Be a role model for your kids. Children are more likely to stay active when they are having fun with their parents. Using words like “play time” or “fun time” makes it more exciting and appealing than “exercise” or “working out.” Tap into activities or sports that they are interested in, such as walking the dog, playing catch, soccer, riding a bike, or an obstacle course in your backyard.

Parents should encourage physical activities for the whole family, and time together should concentrate on 3 areas:

  • Endurance (increase heart rate)- Run away from the person who’s “it” or balloon tag
  • Strength (using our muscles)-Try crossing the monkey bars. No need for weights for this one; use your body weight for pull-ups, pushups, and sit-ups at the playground
  • Flexibility (stretching our muscles)- Fun yoga poses or something as simple as bending down to tie their shoes

Limit screen time for the entire family

Children should not exceed more than two hours of screen time each day. Screen time is considered watching TV, playing video games, or using the computer, tablet or smartphones.

Children are more likely to eat foods that are high in fat, sugar and sodium during long periods of screen time that surpass their serving size.

Screen time means time away from being active. Long term consequences of being physically inactive increase one’s risk of diabetes, high blood pressure and heart disease.

Join a summer camp or program

Look for your city’s summer camps or programs, or join your local Boys and Girls Club.

Ask what types of activities  these summer programs provide for your child and if they are age appropriate. Also try to find ways that you can be involved with the summer program.

Drink plenty of water

Provide water as a source of rehydration, not fruit drinks. Many fruit drinks are advertised as “healthy” drinks because they have images of real fruit on the packages when really it is made with a small percent of real fruit.

Water is a great source of hydration and it is calorie-free.  Try adding slices of real fruit in the water for more flavor.

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Avoid heatstroke with these sun safety tips

Heatstroke can happen when body temperature rises to dangerous levels and it isn’t able to cool itself quickly enough. On average nationwide, 37 children die in hot cars every year from heat-related incidents. Nearly every state has experienced a child vehicular heatstroke death.

Community educators at CHOC Children’s recommend the following tips for avoiding heatstroke:

  • Never leave your child alone in the car, for any amount of time. In California it’s against the law to leave any child under age of six alone in a vehicle without a person who is at least 12 years old.
  • Teach kids not to play in cars, and kept your car locked so they can’t get in on their own.
  • Create reminders for yourself not to forget your child in the backseat of your car. Leave an important item in the backseat near your child, like a wallet or cellphone that is needed at your final destination.
  • If you notice a child alone in a car, call 911.

Parents can retain these tips by remembering to ACTAvoid leaving your child alone in the car. Create reminders, such as one that ensures you dropped your child off at daycare that morning. Take action- if you see a child alone in a car, calling 911 could mean saving their life.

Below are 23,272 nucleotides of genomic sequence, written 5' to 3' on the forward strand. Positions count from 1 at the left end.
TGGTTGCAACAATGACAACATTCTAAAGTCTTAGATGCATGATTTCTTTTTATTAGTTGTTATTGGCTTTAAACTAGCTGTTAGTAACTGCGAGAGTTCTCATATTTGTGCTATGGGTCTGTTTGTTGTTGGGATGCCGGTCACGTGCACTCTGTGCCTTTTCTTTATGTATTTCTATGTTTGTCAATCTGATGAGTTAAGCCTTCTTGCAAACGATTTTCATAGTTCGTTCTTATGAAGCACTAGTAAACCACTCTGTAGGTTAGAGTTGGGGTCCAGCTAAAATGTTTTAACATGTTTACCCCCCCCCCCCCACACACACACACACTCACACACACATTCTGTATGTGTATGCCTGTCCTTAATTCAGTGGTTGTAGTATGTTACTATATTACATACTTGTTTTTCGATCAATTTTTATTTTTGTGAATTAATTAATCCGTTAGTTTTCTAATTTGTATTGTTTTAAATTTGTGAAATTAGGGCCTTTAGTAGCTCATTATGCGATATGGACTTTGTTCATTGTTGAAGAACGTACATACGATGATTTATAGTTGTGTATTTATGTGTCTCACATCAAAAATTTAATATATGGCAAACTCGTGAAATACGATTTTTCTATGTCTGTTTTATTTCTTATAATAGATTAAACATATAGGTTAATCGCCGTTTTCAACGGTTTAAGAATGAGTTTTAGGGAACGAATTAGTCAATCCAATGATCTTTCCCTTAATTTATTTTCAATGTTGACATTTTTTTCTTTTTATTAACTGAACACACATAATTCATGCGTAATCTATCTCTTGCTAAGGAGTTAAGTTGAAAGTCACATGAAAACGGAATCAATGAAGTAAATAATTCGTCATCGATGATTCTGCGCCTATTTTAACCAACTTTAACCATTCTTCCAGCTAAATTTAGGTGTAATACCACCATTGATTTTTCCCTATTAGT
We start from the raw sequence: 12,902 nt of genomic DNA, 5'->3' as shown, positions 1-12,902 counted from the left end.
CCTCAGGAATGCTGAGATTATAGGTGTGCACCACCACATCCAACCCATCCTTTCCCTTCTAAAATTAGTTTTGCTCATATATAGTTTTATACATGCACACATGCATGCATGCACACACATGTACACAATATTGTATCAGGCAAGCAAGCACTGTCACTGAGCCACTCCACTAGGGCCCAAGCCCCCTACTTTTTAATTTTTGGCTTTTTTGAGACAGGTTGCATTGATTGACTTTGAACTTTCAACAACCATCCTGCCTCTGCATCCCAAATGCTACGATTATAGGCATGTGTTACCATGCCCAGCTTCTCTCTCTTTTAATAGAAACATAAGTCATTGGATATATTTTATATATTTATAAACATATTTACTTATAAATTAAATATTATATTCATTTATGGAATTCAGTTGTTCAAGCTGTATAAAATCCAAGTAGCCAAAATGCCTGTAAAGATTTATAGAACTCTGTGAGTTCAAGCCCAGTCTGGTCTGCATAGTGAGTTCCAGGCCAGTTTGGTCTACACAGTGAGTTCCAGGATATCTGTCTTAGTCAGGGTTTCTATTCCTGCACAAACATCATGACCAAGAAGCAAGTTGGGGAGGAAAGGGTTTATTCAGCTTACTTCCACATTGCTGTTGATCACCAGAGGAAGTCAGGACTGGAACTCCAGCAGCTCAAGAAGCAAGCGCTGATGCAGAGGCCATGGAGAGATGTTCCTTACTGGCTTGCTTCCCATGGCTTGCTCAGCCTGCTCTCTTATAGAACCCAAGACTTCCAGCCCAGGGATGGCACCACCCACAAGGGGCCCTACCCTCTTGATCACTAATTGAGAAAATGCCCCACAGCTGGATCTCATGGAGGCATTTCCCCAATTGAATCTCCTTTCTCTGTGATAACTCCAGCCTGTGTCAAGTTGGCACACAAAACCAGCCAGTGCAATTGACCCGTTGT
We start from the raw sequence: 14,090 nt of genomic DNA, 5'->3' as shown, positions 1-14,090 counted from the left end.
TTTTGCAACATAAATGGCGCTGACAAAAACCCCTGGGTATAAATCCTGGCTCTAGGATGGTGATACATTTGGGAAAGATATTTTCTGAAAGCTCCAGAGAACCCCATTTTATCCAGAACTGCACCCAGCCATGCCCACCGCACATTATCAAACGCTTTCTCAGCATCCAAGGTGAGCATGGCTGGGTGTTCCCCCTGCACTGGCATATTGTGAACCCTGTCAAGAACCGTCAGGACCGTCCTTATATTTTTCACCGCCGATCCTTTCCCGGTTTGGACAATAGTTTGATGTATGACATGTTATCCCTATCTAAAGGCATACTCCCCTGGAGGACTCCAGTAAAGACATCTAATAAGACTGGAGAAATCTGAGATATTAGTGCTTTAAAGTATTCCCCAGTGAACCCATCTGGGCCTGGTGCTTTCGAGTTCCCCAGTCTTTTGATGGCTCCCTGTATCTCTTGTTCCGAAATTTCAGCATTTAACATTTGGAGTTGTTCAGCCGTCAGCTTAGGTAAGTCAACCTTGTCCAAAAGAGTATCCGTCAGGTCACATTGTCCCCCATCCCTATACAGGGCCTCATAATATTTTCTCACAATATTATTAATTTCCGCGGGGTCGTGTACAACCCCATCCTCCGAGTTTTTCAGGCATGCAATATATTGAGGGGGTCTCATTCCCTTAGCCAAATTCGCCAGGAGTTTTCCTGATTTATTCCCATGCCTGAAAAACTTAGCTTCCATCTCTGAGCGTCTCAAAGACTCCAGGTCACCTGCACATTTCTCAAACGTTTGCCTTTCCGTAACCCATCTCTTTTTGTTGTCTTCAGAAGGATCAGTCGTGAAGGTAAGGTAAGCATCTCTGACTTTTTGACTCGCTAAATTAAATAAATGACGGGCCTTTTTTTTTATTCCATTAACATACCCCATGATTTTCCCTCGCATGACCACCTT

Heatstroke symptoms include dizziness, disorientation, agitation, confusion, sluggishness, hot and dry skin that is flushed but not sweaty, loss of consciousness, rapid heartbeat and hallucinations. These symptoms can progress to seizures, organ failure or death if not immediately treated.

If a child is experiencing heatstroke, there are several things you can do while medical assistance arrives. Take the child to a cool place, remove as much of their clothing as possible, and apply cold packs or ice to areas with large blood vessels (neck, groin, armpits) to accelerate the cooling process.

Learn more safety information from CHOC’s community education department.

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How to Treat Poison Oak this Summer

Contrary to a common misconception, poison oak is a different nuisance than its counterpart, poison ivy. In southern California and throughout the West Coast, outdoor explorers can expect to find poison oak in wooded, brushy areas. In the northeast, you will find poison ivy, and in the southeast, poison sumac.

The best way to avoid poison oak is to stay on a path when outdoors this summer, since poison oak can be hidden in brushy areas. Wear long pants and socks, and avoid off-roading, advises Dr. Katherine Williamson, a CHOC Children’s pediatrician.

Poison oak causes a contact dermatitis that is spread onto the skin from the plant oils. A rash and itchy irritation are common side effects of a poison oak exposure. These plants cause a delayed reaction, so symptoms may appear anywhere from a few hours to a few days later, potentially creating confusion on their cause. The itching may last for a few days, and the rash may be apparent for up to two weeks. Unfortunately, while nothing will make the  red weepy rash go away faster, says Williamson, but topical calamine lotion may provide relief from the intense itching, which can last for a few days. Hydrocortisone cream may also alleviate symptoms, and can be used in conjunction with topical calamine lotion, she adds. For severe cases, oral antihistamines can help. Consult your pediatrician on specific questions related to any medication regimen.

If you think you have been exposed to poison oak, it is important to thoroughly wash anything that may be have been exposed to the plant oils which can spread to the skin if touched again:

  • Wash yourself and the clothes you were wearing at the time of exposure
  • Use soapy water to wash down your shoes, including laces
  • Wash or wipe down coat

It’s important for parents to remember that poison oak dermatitis, although inconvenient, is not contagious, so there is no reason to keep kids home from school if they have poison oak.

If the affected area becomes puffy, painful or at-home remedies do not alleviate itching, consult your pediatrician, as those may be signs of a skin infection. Topical or oral antibiotics may be prescribed. In rare cases, oral steroids may be needed.

Learn more safety tips to protect your family this summer.